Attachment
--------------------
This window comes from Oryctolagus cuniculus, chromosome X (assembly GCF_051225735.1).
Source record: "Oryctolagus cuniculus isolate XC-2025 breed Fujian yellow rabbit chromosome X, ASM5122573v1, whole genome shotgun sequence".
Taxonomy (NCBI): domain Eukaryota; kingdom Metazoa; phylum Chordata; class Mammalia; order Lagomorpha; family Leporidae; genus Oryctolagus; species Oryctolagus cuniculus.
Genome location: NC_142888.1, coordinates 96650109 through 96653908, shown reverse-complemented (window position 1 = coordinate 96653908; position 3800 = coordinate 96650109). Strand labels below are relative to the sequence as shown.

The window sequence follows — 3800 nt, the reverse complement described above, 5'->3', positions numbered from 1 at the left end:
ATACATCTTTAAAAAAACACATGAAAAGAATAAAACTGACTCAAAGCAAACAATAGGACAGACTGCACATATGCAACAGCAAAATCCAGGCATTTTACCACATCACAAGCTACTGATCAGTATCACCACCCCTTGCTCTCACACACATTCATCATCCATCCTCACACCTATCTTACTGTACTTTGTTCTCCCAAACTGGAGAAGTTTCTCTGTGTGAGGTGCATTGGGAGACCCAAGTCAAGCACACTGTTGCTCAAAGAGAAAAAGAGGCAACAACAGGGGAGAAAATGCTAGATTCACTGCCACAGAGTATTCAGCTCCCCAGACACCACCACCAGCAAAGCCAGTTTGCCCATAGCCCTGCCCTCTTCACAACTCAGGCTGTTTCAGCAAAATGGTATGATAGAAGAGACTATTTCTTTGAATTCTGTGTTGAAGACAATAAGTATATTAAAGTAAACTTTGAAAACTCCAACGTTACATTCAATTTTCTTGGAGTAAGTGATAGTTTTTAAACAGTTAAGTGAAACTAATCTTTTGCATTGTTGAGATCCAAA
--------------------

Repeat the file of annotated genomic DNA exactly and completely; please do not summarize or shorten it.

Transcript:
This window comes from Oryctolagus cuniculus, chromosome X (assembly GCF_051225735.1).
Source record: "Oryctolagus cuniculus isolate XC-2025 breed Fujian yellow rabbit chromosome X, ASM5122573v1, whole genome shotgun sequence".
Taxonomy (NCBI): domain Eukaryota; kingdom Metazoa; phylum Chordata; class Mammalia; order Lagomorpha; family Leporidae; genus Oryctolagus; species Oryctolagus cuniculus.
Genome location: NC_142888.1, coordinates 96650109 through 96653908, shown reverse-complemented (window position 1 = coordinate 96653908; position 3800 = coordinate 96650109). Strand labels below are relative to the sequence as shown.

The window sequence follows — 3800 nt, the reverse complement described above, 5'->3', positions numbered from 1 at the left end:
ATACATCTTTAAAAAAACACATGAAAAGAATAAAACTGACTCAAAGCAAACAATAGGACAGACTGCACATATGCAACAGCAAAATCCAGGCATTTTACCACATCACAAGCTACTGATCAGTATCACCACCCCTTGCTCTCACACACATTCATCATCCATCCTCACACCTATCTTACTGTACTTTGTTCTCCCAAACTGGAGAAGTTTCTCTGTGTGAGGTGCATTGGGAGACCCAAGTCAAGCACACTGTTGCTCAAAGAGAAAAAGAGGCAACAACAGGGGAGAAAATGCTAGATTCACTGCCACAGAGTATTCAGCTCCCCAGACACCACCACCAGCAAAGCCAGTTTGCCCATAGCCCTGCCCTCTTCACAACTCAGGCTGTTTCAGCAAAATGGTATGATAGAAGAGACTATTTCTTTGAATTCTGTGTTGAAGACAATAAGTATATTAAAGTAAACTTTGAAAACTCCAACGTTACATTCAATTTTCTTGGAGTAAGTGATAGTTTTTAAACAGTTAAGTGAAACTAATCTTTTGCATTGTTGAGATCCAAA